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### Topic: powering large robot (Read 1 time)previous topic - next topic

#### arduinoPi

##### Dec 08, 2012, 10:09 pm
I have a large robot and am looking for a good 12 volt power source. I need to use a battery so nothing that plugs into the wall will work.
The battery can way up to 45 pounds no heavier. I need to draw anywhere between 2 amp to 10 amps constantly, and at some rare instances it could go up to 18 amps but only for a few seconds. I was looking into sealed lead acid battery's but was not sure what amp per hour rating to use or to even use a completely different kind of battery. what do you guys think I should do. The longer the battery lasts the better but I would like to know the minimum size to get and then decide if I should get a larger one based on getting a longer capacity.

Thank you for helping.
All of my projects --> http://www.frankmagazu.com/

#### oric_dan

#1
##### Dec 08, 2012, 11:24 pm
You're not talking small here. Seems like SLA might be a good choice. An 18 Amp-Hr 12V SLA weighs 13-lbs
and costs \$50. You can get a rough estimate of the runtime by dividing by current, 18 A-H/2 A = 9 hrs,
18 A-H/10 A = less than 2 hours. So for selection, you need to also figure desired runtime into your calculations.
Also, the voltage will probably sink faster for higher currents, due to heating losses, etc.

#### PeterH

#2
##### Dec 09, 2012, 01:49 am

I need to draw anywhere between 2 amp to 10 amps constantly

For how long? You really need to know the voltage, current and capacity requirements (as well as the physical constraints) before you can make a sensible decision.
I only provide help via the forum - please do not contact me for private consultancy.

#### zoomkat

#3
##### Dec 09, 2012, 02:39 am
You might look at deep cycle trolling motor batterys.
Why I like my 2005 Rio Yellow Honda S2000  https://www.youtube.com/watch?v=pWjMvrkUqX0

#### arduinoPi

#4
##### Dec 09, 2012, 01:25 pm
the 2-10 amps would depend on what is running in the robot.
2 amps if headlights are on
1 amp if water pump is on
1 amp if wireless router is on
1-2 amps if servos are moving
2 amps for other lights
2 amps minimum for electronics (including raspberry pi )
All of my projects --> http://www.frankmagazu.com/

#### PeterH

#5
##### Dec 09, 2012, 03:17 pm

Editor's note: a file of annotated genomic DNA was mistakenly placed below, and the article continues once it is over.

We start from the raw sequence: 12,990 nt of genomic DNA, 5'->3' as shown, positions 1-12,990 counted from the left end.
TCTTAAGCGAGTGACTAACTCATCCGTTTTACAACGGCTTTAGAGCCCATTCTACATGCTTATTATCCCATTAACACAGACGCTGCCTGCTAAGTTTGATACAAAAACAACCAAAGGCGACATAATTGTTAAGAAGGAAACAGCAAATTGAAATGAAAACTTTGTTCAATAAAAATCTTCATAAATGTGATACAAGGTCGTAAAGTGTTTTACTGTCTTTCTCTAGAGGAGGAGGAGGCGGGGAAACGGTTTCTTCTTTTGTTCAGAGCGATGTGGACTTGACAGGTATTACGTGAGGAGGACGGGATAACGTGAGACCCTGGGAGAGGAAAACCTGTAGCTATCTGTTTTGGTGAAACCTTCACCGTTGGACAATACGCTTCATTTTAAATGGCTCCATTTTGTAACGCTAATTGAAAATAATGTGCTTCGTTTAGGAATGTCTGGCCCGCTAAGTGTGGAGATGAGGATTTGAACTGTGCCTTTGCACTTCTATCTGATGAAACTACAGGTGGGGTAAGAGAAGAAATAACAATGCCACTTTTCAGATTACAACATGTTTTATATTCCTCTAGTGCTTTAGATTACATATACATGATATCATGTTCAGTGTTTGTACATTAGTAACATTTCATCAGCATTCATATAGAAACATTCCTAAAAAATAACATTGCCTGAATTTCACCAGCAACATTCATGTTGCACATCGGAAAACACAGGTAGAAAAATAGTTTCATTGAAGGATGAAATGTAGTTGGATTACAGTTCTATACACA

the 2-10 amps would depend on what is running in the robot.

How you calculated the current doesn't matter from the point of view of the battery. What's important is how long the battery needs to sustain that current, and whether there are any other constraints. Do you care how heavy it is, or how big? Is your 'bot going to turn upside down or get bashed? Do you care how easy it is to recharge or how many times you can recharge it? How important is cost?
I only provide help via the forum - please do not contact me for private consultancy.

#### arduinoPi

#6
##### Dec 09, 2012, 04:02 pm
-weight should not matter as long as the battery is under 45 pounds
-the robot will not turn upside down but will go at inclines at 30 degrees
-the robot might get bashed
-I want the battery to last many recharge cycles
- cost is not too important but cheaper is better
- I also don't care how long it charges even if it charges for 2 days thats fine.
All of my projects --> http://www.frankmagazu.com/

#### PeterH

#7
##### Dec 09, 2012, 05:02 pm
You didn't answer the most important question - how long does the 'bot need to be able to run for on a single charge?
I only provide help via the forum - please do not contact me for private consultancy.

#### arduinoPi

#8
##### Dec 09, 2012, 06:46 pm
at least one hour. I would like 3 hours though but might stick to 1 hour based on cost of battery
All of my projects --> http://www.frankmagazu.com/

#### PeterH

#9
##### Dec 09, 2012, 11:21 pm

at least one hour. I would like 3 hours though but might stick to 1 hour based on cost of battery

Thirty amp-hours would be no problem for an ordinary cheap small lead-acid car battery. I doubt that you are going to hit it hard enough for physical damage to be a problem, as long as you don't have something literally attacking the case of the battery trying to break it.
I only provide help via the forum - please do not contact me for private consultancy.

#### DoctorHawking

#10
##### Dec 10, 2012, 02:11 am
Have you looked into the new batteries made for RC cars?  I can't help you with the math but maybe an idea:

http://www.hobbypartz.com/98p-40c-5000-2s1p-hardcase.html?gclid=CLTL39LSjrQCFSPhQgodhT4A3w

Here's a pretty nice charger (imho), I have both this & the X4 http://www3.towerhobbies.com/cgi-bin/WTI0001P?I=LXBJBY&P=8

HTH

#### evmaker

#11
##### Dec 10, 2012, 03:58 am
I would use sla33-12fp 12v 35 ah about 25 pounds each, a pair will push a wheel chair all day long with a 300 pound druler at the stick or motivate a battle bot that crushes the competition. Avalable at ebco battery co columbus ga. It is on there web site.

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